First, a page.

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|Groden Network of Programs: The Cove Center|
The Cove Center's day service program responds to the needs of individuals with autism spectrum disorders (ASD) and other developmental disabilities by providing individualized programs toward the development of job skills, related social behaviors, communication, and adaptive living skills. Through our work with the individual, the family, and the community, we are able to assist people with ASD to become productive and responsible members of their communities and to effectively manage the challenges of daily living.
610 Manton Avenue
In 1976, the Groden Center opened for persons with autism spectrum disorders (ASD) and other developmental disabilities. Thirty years later, the Groden Center has expanded its services to people with ASD of all ages through four corporations in Rhode Island and Massachusetts. These corporations include the Cove Center, the Halycon Center, the Groden Center, and Kingston Hill Academy and serve over 400 people annually.
Vocational Program Design
The Vocational Services Department provides vocational training and employment services to people with ASD across the Groden Center Day Program for people fourteen to twenty-one years old and the Cove Center for people twenty-one and older. The students of the Groden Center receive vocational training as part of their overall educational program directed by the Individual Education Plan (IEP).
People We Serve
The Vocational Department offers specialized programs in response to community needs. One of these programs is called the Job Club. The Job Club is a vocational program for young adults with Asperger's Syndrome. Participants receive training, instruction, job search assistance, and support as they transition to community-based employment. Three days per week participants attend classes to learn social and job seeking skills that prepare them to find and keep a meaningful job. Once employed, they often continue to receive individualized training and support from our program staff with funding from the state Vocational Rehabilitation agency.
Most clients go through the following steps:
A person with ASD goes to the vocational rehabilitation state agency and requests services to help them find a job. The state agency then contacts the Cove Center for an inquiry into the vocational rehabilitation program and refers the individual for services.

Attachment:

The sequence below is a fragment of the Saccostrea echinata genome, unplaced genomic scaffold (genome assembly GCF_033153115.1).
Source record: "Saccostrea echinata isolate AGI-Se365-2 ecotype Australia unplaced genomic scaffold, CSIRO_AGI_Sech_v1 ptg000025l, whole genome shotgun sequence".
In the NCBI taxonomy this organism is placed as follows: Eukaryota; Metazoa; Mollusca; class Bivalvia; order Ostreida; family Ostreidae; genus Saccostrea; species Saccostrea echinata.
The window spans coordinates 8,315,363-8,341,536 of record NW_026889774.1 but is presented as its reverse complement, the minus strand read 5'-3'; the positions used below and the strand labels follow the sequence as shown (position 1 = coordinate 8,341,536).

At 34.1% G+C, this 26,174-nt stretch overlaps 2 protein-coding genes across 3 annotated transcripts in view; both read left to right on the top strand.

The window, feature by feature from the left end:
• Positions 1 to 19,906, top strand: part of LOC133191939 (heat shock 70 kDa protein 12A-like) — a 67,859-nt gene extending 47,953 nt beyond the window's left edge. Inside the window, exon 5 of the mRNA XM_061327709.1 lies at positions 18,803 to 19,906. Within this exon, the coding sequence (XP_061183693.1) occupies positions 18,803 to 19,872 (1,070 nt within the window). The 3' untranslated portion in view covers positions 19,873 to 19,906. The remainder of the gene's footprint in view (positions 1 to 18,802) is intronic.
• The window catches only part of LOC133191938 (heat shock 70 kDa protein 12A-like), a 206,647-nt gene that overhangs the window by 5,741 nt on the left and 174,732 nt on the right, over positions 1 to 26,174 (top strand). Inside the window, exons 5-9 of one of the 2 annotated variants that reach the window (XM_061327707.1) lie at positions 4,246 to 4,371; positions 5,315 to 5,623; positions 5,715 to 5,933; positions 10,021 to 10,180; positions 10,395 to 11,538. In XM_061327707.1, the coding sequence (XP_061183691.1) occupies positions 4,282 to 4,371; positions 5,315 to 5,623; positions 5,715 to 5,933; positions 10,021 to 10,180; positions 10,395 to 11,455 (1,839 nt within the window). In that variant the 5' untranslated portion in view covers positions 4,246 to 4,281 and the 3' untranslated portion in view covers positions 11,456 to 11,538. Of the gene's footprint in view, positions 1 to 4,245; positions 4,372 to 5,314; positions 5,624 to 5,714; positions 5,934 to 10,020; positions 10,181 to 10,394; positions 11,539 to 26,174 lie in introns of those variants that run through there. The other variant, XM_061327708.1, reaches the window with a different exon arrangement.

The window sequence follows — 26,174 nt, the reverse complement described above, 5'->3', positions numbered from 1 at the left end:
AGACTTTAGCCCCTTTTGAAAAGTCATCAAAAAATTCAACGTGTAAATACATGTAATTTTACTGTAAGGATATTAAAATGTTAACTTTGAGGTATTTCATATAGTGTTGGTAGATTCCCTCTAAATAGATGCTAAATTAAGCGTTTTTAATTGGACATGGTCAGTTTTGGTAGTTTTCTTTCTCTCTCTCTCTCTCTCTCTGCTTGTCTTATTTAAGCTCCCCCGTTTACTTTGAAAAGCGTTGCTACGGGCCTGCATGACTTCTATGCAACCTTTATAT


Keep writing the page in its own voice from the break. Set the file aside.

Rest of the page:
"Discovery" of vocational interests ranges from the basic skill acquisition such as following directions to more advanced skill acquisition like website development.
Discovery considers the individual and his or her unique learning style and interests. It is effective for people on the autism spectrum, because it recognizes and builds on unique interests and skills of the person. Skills that are sometimes seen as barriers to employment, like an intense attention to detail, are reframed as "passions" of the person. Once a person's interests are confirmed through real work experience, our job developers work with him or her to create the right "job match" focusing on the person's skills and specific needs of an employer. Employers support Discovery, because it allows them the opportunity to learn about a potential employee's skills over time, as well as the opportunity to do match specific job tasks to the employee.
Development of Vocational Plan
The annual service plan is created to encompass the individual's goals when entering the program. This plan is heavily focused on core vocational skill attainment, but may have other related goals such as soft-skills training. The instruction of soft skills includes training in areas such as communication skills, self-control, community mobility, self-advocacy, and budgeting.
Equally important in the Cove Center service model is individualized vocational instruction. Our agency approach is rooted in the principles of applied behavior analysis and positive behavior support. Vocational goals are clearly specified and the plan of instruction reflects the person's learning style and history of reinforcement. The integration of the person-centered values of discovery with the specific behaviorally based instruction plan makes our program unique and effective.